Why Helga Sinclair Steals the Show in Disney’s Atlantis

“I came down the chimney. Ho. Ho. Ho. My name is Helga Sinclair. I’m acting on behalf of my employer.”
-Lieutenant Helga Katrina Sinclair, Atlantis

Disney’s action animated flick, Atlantis, is a severely underrated movie with a vastly under-appreciated cast of characters. The hunky Doctor Sweets, the adventurous and brave Princess Kida of Atlantis, the tough as nails engineer Audrey, and the jaded communications officer Wilhelmina Packard stand out from a cast of mostly likable characters who embark on the journey of a lifetime to discover the lost city of Atlantis. I tend to favor the villains of a story, so it should be no surprise that the mantle of the coolest and most memorable character goes to Lieutenant Helga Katrina Sinclair.

Inspired from the likes of the blonde bombshells from early neo-noir films, Sinclair is the epitome of sensuality, a cunning and intellectual master of manipulation who poses a striking figure from her first appearance in protagonist Miloh’s apartment. Hidden in shadows and garbed impeccably in a black off-the-shoulder open leg dress, she confidently commands respect as only a professional would.

Related: The forgotten Heroines of the Disney vault: Kida, Esmerelda, Lilo. Released too Early or too Late?

Role in the 2001 Film

The right-hand woman to Commander Lyle Rourke, Lt. Sinclair participates in the expedition to locate the fabled city of Atlantis. Possessing a deeply analytical mind and unafraid to jump into action, she is one of the few of the 148 member crew to escape the lair of the monstrous Leviathan that destroys their vessel, the Ulysses.

Despite her hesitation to proceed with the mission and her grief over the loss of so many under her command, Lt. Sinclair steadfastly follows Commander Rourke, Miloh, and the surviving crew into Atlantis. Surprised to discover people living in the city, they initially extend an offer of peace to the Atlanteans. However, she and Commander Rourke reveal their villainous intentions to steal and sell the Heart of Atlantis, a crystal-based fragment of a comet that powers the city and grants its people long life from the crystals they wear around their necks.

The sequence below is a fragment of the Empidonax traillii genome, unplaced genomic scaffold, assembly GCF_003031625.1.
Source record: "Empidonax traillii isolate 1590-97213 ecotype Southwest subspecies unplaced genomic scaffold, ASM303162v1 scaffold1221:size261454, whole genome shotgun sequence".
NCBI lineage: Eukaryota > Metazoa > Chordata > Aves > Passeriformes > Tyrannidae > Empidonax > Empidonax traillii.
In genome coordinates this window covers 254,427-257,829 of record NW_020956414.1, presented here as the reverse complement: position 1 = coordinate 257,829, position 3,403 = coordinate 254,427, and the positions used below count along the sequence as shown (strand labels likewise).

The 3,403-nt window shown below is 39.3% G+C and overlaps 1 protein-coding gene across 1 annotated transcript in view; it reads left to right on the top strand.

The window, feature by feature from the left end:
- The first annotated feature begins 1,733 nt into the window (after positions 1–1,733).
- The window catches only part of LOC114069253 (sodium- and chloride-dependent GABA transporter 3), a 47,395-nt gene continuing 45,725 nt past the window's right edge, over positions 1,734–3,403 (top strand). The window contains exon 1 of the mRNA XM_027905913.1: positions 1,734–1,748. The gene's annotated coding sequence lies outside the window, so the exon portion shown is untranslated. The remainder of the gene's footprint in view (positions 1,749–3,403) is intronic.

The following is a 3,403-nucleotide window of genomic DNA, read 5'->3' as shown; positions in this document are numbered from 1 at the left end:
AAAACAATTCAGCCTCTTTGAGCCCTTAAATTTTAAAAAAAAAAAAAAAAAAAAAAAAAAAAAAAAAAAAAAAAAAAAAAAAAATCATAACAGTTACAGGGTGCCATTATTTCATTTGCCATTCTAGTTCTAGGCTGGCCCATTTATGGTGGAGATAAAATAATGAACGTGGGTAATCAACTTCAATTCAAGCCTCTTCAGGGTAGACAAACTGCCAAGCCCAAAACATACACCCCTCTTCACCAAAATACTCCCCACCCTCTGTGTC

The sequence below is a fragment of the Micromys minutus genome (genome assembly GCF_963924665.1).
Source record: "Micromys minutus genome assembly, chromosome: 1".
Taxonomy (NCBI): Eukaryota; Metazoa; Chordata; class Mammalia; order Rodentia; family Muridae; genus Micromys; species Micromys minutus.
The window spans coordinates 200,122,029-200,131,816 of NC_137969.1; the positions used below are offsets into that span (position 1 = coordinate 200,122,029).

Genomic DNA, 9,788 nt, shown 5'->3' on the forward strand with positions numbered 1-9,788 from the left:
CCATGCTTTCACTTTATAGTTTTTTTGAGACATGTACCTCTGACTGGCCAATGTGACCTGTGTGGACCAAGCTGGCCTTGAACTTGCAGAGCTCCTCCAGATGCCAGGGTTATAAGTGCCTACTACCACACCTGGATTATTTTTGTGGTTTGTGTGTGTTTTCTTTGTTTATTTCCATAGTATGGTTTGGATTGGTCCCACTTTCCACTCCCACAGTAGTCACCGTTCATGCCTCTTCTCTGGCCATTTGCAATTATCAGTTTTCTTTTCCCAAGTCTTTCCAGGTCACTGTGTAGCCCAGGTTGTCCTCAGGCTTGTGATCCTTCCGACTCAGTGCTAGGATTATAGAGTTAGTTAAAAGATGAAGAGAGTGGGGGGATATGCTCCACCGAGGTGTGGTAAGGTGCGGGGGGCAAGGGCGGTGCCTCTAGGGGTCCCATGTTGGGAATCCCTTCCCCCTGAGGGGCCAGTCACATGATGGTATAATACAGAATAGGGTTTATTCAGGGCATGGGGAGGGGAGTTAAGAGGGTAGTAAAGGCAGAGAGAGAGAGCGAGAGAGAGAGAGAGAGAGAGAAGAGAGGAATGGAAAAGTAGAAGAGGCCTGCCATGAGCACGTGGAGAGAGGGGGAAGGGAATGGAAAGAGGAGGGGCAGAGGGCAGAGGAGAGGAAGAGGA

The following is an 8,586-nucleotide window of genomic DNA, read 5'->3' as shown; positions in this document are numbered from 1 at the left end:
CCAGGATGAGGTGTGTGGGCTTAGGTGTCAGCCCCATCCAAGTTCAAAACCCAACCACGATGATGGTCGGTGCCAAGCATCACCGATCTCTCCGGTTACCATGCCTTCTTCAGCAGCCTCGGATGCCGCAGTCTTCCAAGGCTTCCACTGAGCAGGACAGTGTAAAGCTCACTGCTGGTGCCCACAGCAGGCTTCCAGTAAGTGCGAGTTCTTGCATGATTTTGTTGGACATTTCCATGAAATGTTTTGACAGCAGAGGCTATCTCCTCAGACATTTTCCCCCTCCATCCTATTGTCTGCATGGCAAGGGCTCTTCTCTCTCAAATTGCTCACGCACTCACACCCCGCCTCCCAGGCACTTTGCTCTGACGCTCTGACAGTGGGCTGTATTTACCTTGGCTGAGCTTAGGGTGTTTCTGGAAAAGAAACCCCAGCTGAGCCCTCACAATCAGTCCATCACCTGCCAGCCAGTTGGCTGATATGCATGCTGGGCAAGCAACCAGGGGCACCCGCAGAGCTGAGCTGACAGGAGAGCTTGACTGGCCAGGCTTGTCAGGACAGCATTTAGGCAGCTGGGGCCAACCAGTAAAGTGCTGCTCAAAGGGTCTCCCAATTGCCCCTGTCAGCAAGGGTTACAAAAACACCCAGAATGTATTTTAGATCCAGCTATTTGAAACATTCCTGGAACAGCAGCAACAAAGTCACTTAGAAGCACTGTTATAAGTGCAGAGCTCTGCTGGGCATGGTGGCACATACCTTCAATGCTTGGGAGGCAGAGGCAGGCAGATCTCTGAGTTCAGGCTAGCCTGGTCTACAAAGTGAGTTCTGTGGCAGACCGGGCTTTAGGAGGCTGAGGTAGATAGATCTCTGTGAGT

Brushing aside her momentary concerns over participating in stealing from a living civilization and knowing that the act would destroy the city and kill the Atlanteans, Sinclair takes Kida hostage and demands that her father, King Kashekim Nedakh, give them the crystal. Rourke mortally wounds the King and discovers the Heart located beneath the throne room, where he and Sinclair witnesses the crystal merge with Kida after it detects a threat.

She and a dozen mercenaries remain loyally by Rourke’s side even after Milo convinces the rest of the crew not to betray their consciences and participate in genocide. The cruel duo attempt to escape in a giant balloon carrying the Heart after a battle against Milo and his allies over the now active volcano outside the city. However, Milo crashes his Ketak, a flying stone fish, into the balloon, causing it to descend. Rourke, determined to escape at all costs, almost hurls Sinclair from the balloon to lighten the load. She fights back with fury and athletic grace, but he overpowers her and throws her to the edge of the volcano below, tauntingly telling her “it’s nothing personal.”

Fatally wounded from the fall, Sinclair uses the last of her strength to fire her flare gun at the balloon, and with her dying breath, tells Rourke, “it’s nothing personal.” Her final act allows Milo to defeat Rourke by crystalizing and shattering him to pieces with the balloon’s propellers, giving Sinclair the last laugh.

Conception and Design

The filmmakers wanted Sinclair’s art style to mirror the graphic art of a comic book, and she was designed and drawn in Paris by animator Yoshimichi Tamura. Writer Tab Murphy likened her appearance to those of the platinum blonde women Humphrey Bogart interacted with. Sinclair’s voice actress, Claudia Christian, joked that she was relieved when she saw what her character looked like, saying, “I’d hate to, you know, go through all this and find out my character is a toad.”

One Reply to “Why Helga Sinclair Steals the Show in Disney’s Atlantis”

  1. Very interesting post about this character. It also caught my eye that you briefly mentioned Nadia: Secret of Blue Water. It’s a shame that Disney has two movies that plagiarize anime though.


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